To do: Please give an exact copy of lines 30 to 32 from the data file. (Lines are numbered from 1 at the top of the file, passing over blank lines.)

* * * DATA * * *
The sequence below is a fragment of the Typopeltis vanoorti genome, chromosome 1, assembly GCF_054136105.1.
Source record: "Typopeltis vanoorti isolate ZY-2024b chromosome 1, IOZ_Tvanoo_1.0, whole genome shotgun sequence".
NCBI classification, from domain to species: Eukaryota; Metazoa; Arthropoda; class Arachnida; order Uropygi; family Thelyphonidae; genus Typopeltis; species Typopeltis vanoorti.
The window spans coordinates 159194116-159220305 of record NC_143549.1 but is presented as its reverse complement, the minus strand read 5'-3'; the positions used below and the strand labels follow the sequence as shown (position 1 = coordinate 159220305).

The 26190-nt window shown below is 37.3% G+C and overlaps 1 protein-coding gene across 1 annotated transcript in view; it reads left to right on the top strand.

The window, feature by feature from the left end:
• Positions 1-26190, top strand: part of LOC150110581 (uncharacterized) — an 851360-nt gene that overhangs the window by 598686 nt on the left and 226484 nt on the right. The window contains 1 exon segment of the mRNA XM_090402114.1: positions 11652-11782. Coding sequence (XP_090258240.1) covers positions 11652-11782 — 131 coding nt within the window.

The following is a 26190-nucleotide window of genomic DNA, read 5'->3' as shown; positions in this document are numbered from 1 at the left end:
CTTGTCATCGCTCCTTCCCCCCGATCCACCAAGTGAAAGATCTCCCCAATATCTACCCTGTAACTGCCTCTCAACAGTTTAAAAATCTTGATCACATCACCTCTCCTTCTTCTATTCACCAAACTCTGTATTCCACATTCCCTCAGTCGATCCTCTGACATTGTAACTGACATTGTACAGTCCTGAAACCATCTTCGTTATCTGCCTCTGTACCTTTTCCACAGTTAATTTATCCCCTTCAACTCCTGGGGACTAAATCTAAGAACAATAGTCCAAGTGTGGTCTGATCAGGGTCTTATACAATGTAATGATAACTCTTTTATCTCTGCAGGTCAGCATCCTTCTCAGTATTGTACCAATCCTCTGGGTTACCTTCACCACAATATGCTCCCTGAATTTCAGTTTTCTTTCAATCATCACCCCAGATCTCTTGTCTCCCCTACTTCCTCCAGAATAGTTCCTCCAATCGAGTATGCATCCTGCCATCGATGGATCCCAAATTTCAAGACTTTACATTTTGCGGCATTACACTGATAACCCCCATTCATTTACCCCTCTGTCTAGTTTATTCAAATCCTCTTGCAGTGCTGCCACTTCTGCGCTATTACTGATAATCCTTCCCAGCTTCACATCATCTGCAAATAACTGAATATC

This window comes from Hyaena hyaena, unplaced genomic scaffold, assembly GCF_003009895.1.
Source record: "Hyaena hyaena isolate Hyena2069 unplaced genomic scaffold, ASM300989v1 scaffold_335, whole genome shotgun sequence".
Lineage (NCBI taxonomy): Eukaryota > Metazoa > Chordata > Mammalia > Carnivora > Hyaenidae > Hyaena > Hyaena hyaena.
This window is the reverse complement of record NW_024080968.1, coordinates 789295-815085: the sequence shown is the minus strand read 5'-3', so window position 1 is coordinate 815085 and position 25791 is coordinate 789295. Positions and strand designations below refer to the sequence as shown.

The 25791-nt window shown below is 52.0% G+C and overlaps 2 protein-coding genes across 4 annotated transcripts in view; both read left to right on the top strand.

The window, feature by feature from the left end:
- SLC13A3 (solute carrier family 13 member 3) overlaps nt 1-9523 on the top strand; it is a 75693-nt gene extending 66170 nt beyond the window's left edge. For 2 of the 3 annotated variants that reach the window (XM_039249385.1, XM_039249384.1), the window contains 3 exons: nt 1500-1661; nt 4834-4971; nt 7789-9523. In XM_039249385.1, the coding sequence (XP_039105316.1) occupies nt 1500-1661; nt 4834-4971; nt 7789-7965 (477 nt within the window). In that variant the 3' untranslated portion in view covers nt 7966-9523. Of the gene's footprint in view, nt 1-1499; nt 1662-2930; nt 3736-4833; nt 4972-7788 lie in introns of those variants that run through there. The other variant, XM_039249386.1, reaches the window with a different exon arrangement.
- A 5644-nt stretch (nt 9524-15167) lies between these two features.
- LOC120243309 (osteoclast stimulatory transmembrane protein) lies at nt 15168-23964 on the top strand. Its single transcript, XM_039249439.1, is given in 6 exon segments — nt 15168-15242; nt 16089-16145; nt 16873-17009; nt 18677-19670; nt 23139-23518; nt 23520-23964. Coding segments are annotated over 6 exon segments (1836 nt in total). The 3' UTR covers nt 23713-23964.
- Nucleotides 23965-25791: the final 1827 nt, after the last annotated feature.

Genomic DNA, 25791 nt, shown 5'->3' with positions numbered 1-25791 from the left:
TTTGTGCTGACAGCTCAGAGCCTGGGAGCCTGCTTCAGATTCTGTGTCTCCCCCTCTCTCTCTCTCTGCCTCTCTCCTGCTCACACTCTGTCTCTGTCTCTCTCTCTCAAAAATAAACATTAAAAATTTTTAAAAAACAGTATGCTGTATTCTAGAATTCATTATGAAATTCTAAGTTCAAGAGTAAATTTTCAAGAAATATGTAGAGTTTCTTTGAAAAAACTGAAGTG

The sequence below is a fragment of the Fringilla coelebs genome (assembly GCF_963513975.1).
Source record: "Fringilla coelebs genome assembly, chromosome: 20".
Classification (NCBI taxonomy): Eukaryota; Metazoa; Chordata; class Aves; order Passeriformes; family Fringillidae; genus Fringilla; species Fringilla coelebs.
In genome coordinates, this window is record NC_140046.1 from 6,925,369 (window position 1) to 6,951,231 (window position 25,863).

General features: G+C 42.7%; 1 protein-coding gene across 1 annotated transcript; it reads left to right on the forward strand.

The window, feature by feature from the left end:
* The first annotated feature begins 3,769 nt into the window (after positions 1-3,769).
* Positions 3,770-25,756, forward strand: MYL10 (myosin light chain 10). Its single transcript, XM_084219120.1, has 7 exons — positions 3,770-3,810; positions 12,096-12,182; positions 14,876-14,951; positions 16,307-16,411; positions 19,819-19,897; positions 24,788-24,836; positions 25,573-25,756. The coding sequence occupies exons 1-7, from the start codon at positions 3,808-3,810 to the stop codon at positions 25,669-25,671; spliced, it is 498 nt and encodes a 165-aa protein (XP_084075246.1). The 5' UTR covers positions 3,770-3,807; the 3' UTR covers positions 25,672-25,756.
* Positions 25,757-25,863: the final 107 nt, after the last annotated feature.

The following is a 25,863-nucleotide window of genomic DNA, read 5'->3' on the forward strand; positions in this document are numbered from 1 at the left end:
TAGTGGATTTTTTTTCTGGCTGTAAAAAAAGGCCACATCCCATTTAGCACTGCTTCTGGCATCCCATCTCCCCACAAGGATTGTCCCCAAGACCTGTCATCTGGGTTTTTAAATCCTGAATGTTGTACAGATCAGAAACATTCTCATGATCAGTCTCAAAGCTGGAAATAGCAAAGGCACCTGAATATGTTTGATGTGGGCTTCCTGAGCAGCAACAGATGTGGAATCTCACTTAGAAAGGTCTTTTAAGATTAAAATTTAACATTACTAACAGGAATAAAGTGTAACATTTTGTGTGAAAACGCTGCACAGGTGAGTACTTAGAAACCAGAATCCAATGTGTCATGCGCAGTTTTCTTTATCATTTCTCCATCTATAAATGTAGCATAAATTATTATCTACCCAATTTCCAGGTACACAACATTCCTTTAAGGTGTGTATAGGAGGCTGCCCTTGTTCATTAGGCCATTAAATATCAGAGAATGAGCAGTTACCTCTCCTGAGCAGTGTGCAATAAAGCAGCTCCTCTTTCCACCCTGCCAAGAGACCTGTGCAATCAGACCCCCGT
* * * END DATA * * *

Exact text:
* Positions 25,757-25,863: the final 107 nt, after the last annotated feature.

The following is a 25,863-nucleotide window of genomic DNA, read 5'->3' on the forward strand; positions in this document are numbered from 1 at the left end:
TAGTGGATTTTTTTTCTGGCTGTAAAAAAAGGCCACATCCCATTTAGCACTGCTTCTGGCATCCCATCTCCCCACAAGGATTGTCCCCAAGACCTGTCATCTGGGTTTTTAAATCCTGAATGTTGTACAGATCAGAAACATTCTCATGATCAGTCTCAAAGCTGGAAATAGCAAAGGCACCTGAATATGTTTGATGTGGGCTTCCTGAGCAGCAACAGATGTGGAATCTCACTTAGAAAGGTCTTTTAAGATTAAAATTTAACATTACTAACAGGAATAAAGTGTAACATTTTGTGTGAAAACGCTGCACAGGTGAGTACTTAGAAACCAGAATCCAATGTGTCATGCGCAGTTTTCTTTATCATTTCTCCATCTATAAATGTAGCATAAATTATTATCTACCCAATTTCCAGGTACACAACATTCCTTTAAGGTGTGTATAGGAGGCTGCCCTTGTTCATTAGGCCATTAAATATCAGAGAATGAGCAGTTACCTCTCCTGAGCAGTGTGCAATAAAGCAGCTCCTCTTTCCACCCTGCCAAGAGACCTGTGCAATCAGACCCCCGT